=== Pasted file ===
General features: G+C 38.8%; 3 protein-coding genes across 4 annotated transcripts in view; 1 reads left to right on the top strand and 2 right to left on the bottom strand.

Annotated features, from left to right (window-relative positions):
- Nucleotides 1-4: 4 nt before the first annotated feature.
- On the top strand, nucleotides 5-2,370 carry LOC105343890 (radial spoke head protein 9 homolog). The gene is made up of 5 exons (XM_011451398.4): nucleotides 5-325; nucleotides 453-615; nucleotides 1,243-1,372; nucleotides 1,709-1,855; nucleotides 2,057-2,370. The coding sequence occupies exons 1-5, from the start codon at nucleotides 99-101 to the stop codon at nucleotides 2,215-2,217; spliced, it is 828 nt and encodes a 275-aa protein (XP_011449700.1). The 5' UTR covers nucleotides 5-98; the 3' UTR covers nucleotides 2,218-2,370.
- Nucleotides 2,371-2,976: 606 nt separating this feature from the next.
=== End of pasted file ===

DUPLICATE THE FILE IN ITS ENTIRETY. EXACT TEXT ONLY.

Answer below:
General features: G+C 38.8%; 3 protein-coding genes across 4 annotated transcripts in view; 1 reads left to right on the top strand and 2 right to left on the bottom strand.

Annotated features, from left to right (window-relative positions):
- Nucleotides 1-4: 4 nt before the first annotated feature.
- On the top strand, nucleotides 5-2,370 carry LOC105343890 (radial spoke head protein 9 homolog). The gene is made up of 5 exons (XM_011451398.4): nucleotides 5-325; nucleotides 453-615; nucleotides 1,243-1,372; nucleotides 1,709-1,855; nucleotides 2,057-2,370. The coding sequence occupies exons 1-5, from the start codon at nucleotides 99-101 to the stop codon at nucleotides 2,215-2,217; spliced, it is 828 nt and encodes a 275-aa protein (XP_011449700.1). The 5' UTR covers nucleotides 5-98; the 3' UTR covers nucleotides 2,218-2,370.
- Nucleotides 2,371-2,976: 606 nt separating this feature from the next.